Let’s define the Hopf fibration in its full glory, and along the way,
confirm the Bloch sphere is legitimately round when viewed correctly.
For $(\alpha,\beta) \in \mathbb{S}^3$, i.e. satisfying our
normalisation condition $|\alpha|^2 + |\beta|^2 = 1$, define the
*circle map*

where $\hat{\mathbb{C}}$ is the Riemann sphere, i.e. the complex plane with a compactifying “hat” at infinity. The circle map tells us the image of a whole circle of equivalent states

\[(\alpha,\beta) \sim e^{i\gamma}(\alpha,\beta)\]on the Riemann sphere, since $C(e^{i\gamma}(\alpha,\beta)) = C (\alpha,\beta)$.

The canonical way to identify points on the Riemann sphere with points
on the normal two-sphere $\mathbb{S}^2$ is *stereographic projection*.
Basically, we think of $\mathbb{C} \simeq \mathbb{R}^2$ as a plane,
place a unit sphere at the origin so it is sliced in half, and draw
lines from points on the plane to the north pole of the sphere.
Wherever they hit is the projection onto the sphere.
In coordinates, the line from $\zeta = x + iy = r e^{i\phi}$ to $(0, 0, 1)$ is
given by

which intersects the unit sphere at

\[\lambda^2 r^2 + (1-\lambda)^2 = 1 \quad \Longrightarrow \quad \lambda = \frac{2}{1 + r^2} \quad \Longrightarrow \quad \left(\frac{2x}{1 + r^2}, \frac{2y}{1 + r^2}, \frac{r^2-1}{1 + r^2}\right).\]The resulting coordinates $(\theta, \phi’)$ on the sphere are easily seen to be $\phi’ = \phi$ and

\[\cos\theta = \frac{r^2-1}{1 + r^2}.\]From the circle map, $\zeta = \overline{\alpha \beta^{-1}}$. If we choose the phase as before so that $\alpha = |\alpha|$ and $\beta = |\beta|e^{i\phi}$, we have $\zeta = e^{i\phi}|\alpha/\beta|$, and hence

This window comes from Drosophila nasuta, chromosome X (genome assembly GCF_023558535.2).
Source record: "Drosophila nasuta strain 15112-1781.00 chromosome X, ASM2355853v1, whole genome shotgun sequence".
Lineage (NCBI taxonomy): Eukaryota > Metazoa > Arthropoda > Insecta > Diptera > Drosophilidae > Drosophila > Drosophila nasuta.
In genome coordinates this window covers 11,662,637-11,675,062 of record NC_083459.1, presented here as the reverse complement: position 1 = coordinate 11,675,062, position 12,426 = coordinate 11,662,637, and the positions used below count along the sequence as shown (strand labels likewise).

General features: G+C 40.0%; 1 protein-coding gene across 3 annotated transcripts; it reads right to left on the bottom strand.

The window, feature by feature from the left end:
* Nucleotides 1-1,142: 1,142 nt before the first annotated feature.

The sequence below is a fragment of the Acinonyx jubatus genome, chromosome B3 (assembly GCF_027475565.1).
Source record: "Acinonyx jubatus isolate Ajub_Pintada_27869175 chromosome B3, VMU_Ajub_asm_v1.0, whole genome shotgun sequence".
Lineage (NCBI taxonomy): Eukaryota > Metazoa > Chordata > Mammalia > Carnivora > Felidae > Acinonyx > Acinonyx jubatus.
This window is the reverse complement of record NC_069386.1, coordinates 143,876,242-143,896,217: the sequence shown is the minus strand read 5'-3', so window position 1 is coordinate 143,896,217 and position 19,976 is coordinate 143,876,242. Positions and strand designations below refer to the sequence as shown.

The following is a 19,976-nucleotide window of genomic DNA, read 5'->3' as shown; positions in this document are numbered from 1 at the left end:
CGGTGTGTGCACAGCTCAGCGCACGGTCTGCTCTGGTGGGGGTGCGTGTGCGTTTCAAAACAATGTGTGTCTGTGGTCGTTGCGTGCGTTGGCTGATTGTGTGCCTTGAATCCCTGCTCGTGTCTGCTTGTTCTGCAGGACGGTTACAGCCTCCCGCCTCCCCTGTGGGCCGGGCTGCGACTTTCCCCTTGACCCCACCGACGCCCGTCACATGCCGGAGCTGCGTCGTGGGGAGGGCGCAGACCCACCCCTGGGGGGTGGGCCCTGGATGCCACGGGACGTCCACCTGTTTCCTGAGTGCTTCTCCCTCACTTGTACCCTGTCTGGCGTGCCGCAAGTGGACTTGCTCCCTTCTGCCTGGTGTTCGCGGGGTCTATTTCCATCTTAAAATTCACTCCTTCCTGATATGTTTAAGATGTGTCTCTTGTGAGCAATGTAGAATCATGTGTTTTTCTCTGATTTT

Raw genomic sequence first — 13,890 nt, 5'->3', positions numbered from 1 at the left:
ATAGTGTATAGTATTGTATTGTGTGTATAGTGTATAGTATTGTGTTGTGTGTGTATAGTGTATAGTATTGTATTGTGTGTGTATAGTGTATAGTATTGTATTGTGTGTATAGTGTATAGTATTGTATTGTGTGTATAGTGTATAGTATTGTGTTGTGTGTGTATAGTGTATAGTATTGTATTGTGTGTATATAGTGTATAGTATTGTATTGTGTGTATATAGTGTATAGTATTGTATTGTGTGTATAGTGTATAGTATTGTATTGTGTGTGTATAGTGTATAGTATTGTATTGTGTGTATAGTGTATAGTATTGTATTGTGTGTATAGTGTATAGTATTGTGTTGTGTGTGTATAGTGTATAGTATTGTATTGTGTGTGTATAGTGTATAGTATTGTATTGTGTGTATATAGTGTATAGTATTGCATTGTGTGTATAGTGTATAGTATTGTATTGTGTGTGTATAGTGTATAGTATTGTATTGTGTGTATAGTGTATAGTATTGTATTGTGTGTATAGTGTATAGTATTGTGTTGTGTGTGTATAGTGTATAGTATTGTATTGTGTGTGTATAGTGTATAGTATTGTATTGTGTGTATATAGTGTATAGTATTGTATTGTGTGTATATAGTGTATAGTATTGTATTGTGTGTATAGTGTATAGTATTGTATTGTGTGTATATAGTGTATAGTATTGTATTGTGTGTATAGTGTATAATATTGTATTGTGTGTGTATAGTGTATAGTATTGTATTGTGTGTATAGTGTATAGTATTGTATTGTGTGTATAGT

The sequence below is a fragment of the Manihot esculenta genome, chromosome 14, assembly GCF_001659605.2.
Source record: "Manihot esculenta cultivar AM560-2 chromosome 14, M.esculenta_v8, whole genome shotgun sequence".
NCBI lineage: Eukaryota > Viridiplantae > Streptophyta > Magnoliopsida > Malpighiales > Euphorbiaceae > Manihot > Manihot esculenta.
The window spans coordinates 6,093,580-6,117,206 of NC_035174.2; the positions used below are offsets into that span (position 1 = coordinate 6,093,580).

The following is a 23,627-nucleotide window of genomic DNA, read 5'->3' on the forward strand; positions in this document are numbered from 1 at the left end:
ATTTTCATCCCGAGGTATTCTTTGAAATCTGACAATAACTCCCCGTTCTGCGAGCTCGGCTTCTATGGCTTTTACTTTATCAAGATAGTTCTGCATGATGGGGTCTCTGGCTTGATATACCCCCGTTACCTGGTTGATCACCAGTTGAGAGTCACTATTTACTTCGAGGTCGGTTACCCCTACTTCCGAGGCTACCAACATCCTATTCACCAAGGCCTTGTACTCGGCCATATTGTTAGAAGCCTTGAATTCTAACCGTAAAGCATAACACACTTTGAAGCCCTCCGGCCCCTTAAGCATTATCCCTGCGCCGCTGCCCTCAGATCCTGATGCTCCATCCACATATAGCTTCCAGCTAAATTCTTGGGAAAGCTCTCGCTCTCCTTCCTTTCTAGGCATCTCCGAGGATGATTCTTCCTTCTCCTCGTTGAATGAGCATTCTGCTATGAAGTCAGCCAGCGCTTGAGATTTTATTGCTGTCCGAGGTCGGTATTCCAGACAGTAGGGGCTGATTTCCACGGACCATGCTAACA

\[\cos\theta = \frac{|\alpha/\beta|^2-1}{1 + |\alpha/\beta|^2} = \frac{|\alpha|^2 - |\beta|^2}{|\alpha|^2 + |\beta|^2} = |\alpha|^2 - |\beta|^2.\]Using $|\alpha|^2 + |\beta|^2 = 1$ and some trig identities, we reproduce the Bloch sphere map exactly:

\[\alpha = |\alpha| = \sqrt{\frac{1}{2}(1 + \cos\theta)} = \cos\left(\frac{\theta}{2}\right), \quad \beta = \sin\left(\frac{\theta}{2}\right) e^{i\phi}.\]But the circle map $C$, composed with (inverse) stereographic projection $p$, is
precisely the *Hopf map* $\pi = p \circ C$:

In other words, the Hopf map takes us from a point on the 3-sphere to the point its phase circle is “pasted” onto the 2-sphere. Since we can choose to embed the circle $\mathbb{S}^1$ into any class $e^{i\mathbb{S}^1}(\alpha,\beta) \subseteq \mathbb{S}^3$, we write the full fibration as

\[\mathbb{S}^1 \hookrightarrow \mathbb{S}^3 \overset{\pi}{\to} \mathbb{S}^2,\]where $\hookrightarrow$ is fancy math notation for “embed”. So, we see that the Hopf fibration is exactly equivalent to the Bloch sphere, and the Bloch sphere is indeed a sphere. In this case, we don’t have to degenerate caps by hand. We just had to choose the right set of coordinates!

#### Bloch chain

There are two other Hopf fibrations, i.e. ways of slicing up big spheres into little spheres pasted to a medium sphere:

\[\begin{align*} \mathbb{S}^3 & \hookrightarrow \mathbb{S}^7 \overset{\pi}{\to} \mathbb{S}^4 \\ \mathbb{S}^7 & \hookrightarrow \mathbb{S}^{15} \overset{\pi}{\to} \mathbb{S}^8. \end{align*}\]Somewhat marvellously, these correspond to descriptions of pure states of two and three qubits respectively. The state mappings are complicated for reasons I discuss below, but the fibrations generalise in a beautiful way from the 3-sphere case. A two qubit pure state is a complex linear combination of outcomes for two coin flips,

\[|\psi\rangle = \alpha|00\rangle + \beta |01\rangle + \gamma|10\rangle + \delta |11\rangle, \quad \alpha,\beta,\gamma,\delta\in\mathbb{C}.\]Once again, to intepret these as probabilities, we require